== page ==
Severe Drought in Somalia Puts 2 Million People at Risk of Starvation
Without emergency aid, the situation could become a major humanitarian crisis, the UN said.
By Mohamed Sheikh Nor
Severe drought in Somalia is putting more than 2 million people at risk of starvation and forcing thousands out of villages and into a relief camp outside the capital. The United Nations has called for emergency aid to help those in need, including nearly a million Somali children facing hunger.
Tens of thousands of people seeking assistance have arrived in Mogadishu during the past three weeks due to lack of water and food.
Among them is Jowharo Mohamed, a mother of four who is expecting her fifth. But the scars and swelling on her body are not from pregnancy or childbirth. She says that after Somalia’s severe drought this year killed all her goats and cows, she walked over 100 kilometers (60 miles) from her village to a relief camp outside Mogadishu.
She says all the livestock died and life became so unbearable they could no longer stay there. So, they had to walk for 15 consecutive days and finally reached the camp.
The drought and loss of food production means hundreds of thousands of Somali children are suffering from hunger.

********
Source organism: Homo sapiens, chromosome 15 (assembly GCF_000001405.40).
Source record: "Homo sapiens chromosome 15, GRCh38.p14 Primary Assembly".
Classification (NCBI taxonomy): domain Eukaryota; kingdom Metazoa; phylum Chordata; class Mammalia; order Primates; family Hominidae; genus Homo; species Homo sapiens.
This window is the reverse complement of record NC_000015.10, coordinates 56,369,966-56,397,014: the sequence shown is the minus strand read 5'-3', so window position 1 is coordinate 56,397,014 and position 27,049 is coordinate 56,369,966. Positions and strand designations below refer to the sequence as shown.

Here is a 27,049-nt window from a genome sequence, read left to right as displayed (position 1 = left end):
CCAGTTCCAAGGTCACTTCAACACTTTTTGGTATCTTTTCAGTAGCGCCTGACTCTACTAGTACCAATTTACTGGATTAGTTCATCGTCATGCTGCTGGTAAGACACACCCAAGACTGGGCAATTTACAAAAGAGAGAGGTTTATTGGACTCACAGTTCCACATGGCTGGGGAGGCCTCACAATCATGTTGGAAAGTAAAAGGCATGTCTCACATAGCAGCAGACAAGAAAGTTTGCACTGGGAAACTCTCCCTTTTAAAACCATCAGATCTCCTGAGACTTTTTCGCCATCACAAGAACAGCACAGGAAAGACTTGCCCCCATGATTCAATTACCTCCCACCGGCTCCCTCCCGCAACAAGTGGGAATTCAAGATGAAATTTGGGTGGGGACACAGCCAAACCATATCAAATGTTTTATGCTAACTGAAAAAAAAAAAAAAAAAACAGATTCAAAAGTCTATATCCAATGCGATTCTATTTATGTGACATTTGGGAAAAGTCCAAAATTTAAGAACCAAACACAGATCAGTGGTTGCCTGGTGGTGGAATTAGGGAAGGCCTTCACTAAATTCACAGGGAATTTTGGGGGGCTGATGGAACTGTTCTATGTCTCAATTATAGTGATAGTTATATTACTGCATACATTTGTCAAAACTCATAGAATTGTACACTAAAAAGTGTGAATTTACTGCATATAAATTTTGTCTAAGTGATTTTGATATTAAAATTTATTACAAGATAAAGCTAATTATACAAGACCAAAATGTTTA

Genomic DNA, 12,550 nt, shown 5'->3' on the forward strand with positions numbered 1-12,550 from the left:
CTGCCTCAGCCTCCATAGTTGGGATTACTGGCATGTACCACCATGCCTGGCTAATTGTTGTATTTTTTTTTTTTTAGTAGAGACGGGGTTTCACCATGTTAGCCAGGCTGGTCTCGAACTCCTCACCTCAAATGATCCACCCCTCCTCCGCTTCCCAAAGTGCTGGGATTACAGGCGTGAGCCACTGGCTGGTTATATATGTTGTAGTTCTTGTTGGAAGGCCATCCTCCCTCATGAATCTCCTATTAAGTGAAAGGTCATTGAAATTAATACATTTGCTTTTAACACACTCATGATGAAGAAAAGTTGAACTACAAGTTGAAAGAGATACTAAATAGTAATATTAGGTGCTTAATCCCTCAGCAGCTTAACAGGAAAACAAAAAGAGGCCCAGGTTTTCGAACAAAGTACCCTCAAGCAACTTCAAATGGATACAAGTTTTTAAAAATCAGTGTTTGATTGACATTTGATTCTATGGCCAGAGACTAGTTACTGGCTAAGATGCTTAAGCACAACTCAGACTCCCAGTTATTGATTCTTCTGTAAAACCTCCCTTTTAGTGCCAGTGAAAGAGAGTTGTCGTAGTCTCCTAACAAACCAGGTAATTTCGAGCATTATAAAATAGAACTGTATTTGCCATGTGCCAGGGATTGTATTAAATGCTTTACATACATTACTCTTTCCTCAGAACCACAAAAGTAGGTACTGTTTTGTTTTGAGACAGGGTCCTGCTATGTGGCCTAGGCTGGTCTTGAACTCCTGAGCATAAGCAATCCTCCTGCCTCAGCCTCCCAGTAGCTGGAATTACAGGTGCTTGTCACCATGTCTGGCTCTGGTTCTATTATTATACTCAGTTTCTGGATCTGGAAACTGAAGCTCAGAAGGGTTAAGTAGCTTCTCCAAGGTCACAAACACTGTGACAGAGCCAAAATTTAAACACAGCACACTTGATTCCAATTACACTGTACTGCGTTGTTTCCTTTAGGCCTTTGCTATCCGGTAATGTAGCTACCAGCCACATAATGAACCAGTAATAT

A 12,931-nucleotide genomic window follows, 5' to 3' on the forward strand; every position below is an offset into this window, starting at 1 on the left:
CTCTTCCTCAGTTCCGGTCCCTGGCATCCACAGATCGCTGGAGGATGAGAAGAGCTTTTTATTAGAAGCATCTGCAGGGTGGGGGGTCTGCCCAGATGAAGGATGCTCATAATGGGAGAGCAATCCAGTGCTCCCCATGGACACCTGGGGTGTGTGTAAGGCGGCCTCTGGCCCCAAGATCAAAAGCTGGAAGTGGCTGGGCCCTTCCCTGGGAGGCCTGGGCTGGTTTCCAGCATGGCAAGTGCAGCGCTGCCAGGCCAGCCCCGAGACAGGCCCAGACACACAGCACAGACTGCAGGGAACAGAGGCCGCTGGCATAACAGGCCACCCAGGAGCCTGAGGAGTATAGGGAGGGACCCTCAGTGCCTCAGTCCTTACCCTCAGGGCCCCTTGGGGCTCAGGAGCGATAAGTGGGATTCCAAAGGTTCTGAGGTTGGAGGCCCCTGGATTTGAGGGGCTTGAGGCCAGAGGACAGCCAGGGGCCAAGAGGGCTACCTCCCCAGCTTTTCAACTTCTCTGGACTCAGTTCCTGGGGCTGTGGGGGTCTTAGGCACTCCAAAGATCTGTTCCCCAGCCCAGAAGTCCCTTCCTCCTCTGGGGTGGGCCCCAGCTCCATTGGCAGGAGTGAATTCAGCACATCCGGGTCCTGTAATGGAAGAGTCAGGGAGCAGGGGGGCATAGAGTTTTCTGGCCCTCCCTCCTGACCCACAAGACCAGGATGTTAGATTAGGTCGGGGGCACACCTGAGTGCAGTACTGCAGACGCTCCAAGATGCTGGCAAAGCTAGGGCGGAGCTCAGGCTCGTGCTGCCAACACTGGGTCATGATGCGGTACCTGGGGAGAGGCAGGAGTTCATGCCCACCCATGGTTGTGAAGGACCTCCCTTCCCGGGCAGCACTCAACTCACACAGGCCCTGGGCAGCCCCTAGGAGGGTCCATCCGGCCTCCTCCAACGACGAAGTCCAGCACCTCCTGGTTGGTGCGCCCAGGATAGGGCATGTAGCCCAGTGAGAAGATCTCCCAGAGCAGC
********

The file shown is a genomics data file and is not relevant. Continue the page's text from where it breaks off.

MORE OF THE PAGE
Among them is 1-year-old Amina, whose growth has been severely stunted.
Amina's mother, Nima Ali Hassan, says her child has been suffering from malnourishment for the past six months. He has been suffering so much and the reason is because of the hardships, including the drought and lack of proper food, she added.
The United Nations warns Somalis need emergency aid or the country will face a major humanitarian crisis.
Head of the UN Office for the Coordination of Humanitarian Affairs in Somalia Justin Brady says that the situation is desperate.
“The levels of coping and resilience of these communities have been deteriorating and deteriorating over the last seasons. The government has stepped up to try and put in place a resilience and recovery framework to address the drivers of need. These are solutions that are not implemented overnight,” said Brady.
Somalia Humanitarian Affairs Ministry Director Mukhtar Hussein says more needs to be done at the local level to prevent displacement of those in need.
He says his ministry proposes and encourages people be helped while they can still cope, so they do not leave their homes and get uprooted, and is ready, as a ministry, to implement it.
In 2017, severe drought displaced almost one million Somalis, but a quick humanitarian response prevented famine.
While confidence is high that donors will help Somalia once again avoid mass starvation, Somalis already displaced will depend on aid until their lost means of making a living can be replaced.